Animal Testing

Cruel and painful testing on animals is widespread in medicine, agriculture, pharmaceutics and education. However, the scientific merit and human benefit of many of these tests is contested by numerous scientists.

Amendments to the Code of Practice have seen ‘benchmarks’ implemented calling for the three R’s: reduction (less animals used), replacement (non-animal alternatives) and refinement (ensuring suffering is minimised).

Unfortunately, there is still a long way to go before there is an onus on people to utilise non-animal means of testing – such as the use of proteins from human cells.

5 Responses to “Animal Testing”

  1. site resveratrol Says:

    Maybe you should publish on the subject more often

  2. caitlin Says:

    thanks for that
    want to send us some good stuff to publish?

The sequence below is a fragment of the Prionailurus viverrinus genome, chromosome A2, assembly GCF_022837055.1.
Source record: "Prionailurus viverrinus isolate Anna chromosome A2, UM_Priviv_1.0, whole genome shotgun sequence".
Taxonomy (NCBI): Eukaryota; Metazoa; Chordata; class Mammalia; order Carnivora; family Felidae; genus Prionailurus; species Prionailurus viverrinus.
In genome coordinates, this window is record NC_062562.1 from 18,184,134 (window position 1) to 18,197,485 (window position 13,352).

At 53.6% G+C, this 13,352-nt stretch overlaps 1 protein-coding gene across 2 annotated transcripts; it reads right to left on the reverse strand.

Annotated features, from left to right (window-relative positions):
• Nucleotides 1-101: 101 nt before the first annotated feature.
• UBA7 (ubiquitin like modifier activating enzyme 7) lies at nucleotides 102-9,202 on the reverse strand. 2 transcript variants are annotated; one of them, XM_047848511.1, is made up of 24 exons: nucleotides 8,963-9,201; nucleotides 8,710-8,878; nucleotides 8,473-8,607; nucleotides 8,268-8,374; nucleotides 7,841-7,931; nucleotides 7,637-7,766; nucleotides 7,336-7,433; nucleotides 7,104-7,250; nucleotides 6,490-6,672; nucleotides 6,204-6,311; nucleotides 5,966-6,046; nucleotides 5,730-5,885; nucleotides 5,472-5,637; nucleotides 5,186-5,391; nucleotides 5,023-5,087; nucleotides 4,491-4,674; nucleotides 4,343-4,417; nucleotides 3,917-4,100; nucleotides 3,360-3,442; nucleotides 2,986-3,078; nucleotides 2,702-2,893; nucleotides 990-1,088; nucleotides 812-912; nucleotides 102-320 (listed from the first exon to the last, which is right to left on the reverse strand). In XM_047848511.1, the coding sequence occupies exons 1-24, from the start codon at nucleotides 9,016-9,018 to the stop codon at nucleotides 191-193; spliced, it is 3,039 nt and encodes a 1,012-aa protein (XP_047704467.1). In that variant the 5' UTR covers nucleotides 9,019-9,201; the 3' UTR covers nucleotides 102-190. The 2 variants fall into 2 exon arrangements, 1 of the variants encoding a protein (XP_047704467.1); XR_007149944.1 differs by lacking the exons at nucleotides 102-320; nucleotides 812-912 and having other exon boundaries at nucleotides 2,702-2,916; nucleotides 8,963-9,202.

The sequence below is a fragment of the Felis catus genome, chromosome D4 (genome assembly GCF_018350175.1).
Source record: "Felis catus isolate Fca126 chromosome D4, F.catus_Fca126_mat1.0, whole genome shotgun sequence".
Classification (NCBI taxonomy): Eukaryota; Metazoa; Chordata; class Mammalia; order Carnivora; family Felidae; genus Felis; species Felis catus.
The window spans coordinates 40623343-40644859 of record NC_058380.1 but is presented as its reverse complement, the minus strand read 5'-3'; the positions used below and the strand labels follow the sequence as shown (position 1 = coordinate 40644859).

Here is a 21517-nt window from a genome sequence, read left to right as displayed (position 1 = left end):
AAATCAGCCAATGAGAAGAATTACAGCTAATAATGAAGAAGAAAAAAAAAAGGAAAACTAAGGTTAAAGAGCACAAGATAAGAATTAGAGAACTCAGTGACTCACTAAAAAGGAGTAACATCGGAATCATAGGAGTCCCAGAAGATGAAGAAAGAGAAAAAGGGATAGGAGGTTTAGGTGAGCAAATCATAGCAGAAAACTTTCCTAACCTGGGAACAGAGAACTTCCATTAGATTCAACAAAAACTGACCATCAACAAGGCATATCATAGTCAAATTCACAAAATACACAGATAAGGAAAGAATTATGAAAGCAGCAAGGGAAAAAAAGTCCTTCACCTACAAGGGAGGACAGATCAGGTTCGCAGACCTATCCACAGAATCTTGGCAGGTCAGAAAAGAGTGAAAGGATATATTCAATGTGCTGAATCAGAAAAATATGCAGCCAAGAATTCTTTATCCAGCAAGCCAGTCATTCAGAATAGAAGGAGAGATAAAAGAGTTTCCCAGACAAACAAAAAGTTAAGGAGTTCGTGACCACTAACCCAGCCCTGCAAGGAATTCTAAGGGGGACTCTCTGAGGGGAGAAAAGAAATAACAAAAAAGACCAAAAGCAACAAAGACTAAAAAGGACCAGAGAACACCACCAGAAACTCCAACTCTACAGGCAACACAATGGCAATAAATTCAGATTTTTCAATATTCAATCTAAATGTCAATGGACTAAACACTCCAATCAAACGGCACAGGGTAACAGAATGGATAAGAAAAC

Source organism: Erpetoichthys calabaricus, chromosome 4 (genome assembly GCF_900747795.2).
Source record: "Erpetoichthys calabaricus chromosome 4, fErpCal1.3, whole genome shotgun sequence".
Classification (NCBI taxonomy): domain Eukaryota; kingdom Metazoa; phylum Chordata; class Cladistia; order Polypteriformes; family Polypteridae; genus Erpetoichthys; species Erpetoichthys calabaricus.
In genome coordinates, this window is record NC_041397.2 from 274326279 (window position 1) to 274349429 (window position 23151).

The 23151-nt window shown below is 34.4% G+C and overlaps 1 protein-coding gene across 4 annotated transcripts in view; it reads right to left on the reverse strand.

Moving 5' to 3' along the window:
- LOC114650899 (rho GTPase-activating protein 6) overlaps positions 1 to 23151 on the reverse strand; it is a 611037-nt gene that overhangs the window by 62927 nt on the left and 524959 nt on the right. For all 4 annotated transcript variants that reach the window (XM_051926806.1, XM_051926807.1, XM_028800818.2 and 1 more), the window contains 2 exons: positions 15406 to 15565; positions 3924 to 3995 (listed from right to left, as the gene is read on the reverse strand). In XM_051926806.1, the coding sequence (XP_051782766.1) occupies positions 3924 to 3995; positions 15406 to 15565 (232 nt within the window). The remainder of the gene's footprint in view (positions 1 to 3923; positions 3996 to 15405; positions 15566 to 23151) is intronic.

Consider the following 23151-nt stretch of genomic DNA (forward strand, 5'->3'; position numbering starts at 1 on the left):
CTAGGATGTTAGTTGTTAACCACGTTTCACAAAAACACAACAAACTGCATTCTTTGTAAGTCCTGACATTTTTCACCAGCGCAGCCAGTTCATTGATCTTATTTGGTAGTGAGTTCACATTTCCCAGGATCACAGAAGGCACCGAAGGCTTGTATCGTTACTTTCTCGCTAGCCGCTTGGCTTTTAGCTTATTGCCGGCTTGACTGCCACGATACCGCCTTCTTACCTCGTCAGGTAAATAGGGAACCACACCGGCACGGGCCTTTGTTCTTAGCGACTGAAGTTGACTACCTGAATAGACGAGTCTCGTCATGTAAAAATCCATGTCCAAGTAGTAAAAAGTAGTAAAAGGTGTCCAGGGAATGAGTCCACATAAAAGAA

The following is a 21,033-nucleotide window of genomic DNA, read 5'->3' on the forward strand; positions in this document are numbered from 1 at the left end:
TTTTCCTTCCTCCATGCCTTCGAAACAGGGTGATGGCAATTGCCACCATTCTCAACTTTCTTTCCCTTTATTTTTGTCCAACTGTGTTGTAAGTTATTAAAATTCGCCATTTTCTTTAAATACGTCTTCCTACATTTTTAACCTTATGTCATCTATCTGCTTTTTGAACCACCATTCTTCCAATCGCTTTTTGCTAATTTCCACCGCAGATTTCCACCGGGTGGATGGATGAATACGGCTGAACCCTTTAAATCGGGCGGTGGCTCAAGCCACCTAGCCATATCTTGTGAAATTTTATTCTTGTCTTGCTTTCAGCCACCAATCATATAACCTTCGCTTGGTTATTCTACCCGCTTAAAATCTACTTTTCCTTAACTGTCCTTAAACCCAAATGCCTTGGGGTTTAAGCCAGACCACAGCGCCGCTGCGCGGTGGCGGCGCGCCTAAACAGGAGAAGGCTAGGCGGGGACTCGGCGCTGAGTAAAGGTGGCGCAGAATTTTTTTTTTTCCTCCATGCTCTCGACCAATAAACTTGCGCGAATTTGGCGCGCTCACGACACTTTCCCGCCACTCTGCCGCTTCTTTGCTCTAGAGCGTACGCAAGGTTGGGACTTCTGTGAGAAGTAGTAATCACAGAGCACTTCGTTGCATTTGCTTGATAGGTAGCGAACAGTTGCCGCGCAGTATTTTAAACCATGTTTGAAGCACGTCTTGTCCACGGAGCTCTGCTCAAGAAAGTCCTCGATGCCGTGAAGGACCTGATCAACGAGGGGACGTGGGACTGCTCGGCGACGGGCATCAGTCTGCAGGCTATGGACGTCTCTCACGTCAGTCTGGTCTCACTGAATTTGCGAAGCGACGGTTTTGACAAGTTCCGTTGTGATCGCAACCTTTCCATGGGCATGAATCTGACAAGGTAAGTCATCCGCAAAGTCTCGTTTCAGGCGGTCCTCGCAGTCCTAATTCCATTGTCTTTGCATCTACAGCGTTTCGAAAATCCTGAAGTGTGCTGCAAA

3. Calida Says:

    Hi. Very nice Blog. Not really what i have searched over Google, but thanks for the information.

  4. Communications Says:

    That was great information. You have done a great job communicating your message. Keep up the good writing.

  5. caitlin Says:

    Thank you!

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Ultra-fine Wool

Sheep bred especially for ultra-fine wool are kept indoors 24-hours a day for up to five years. This is justified as a way to protect the ‘quality’ of their wool from the elements.

Chronic stress is evident by their continual chewing of their wooden slat fencing and other repetitive behaviours.

Despite a Code of Practice stating that sheep unable to adapt to indoor conditions should be returned to grazing, this rarely occurs, because the definition of ‘unable to adapt’ is too vague.


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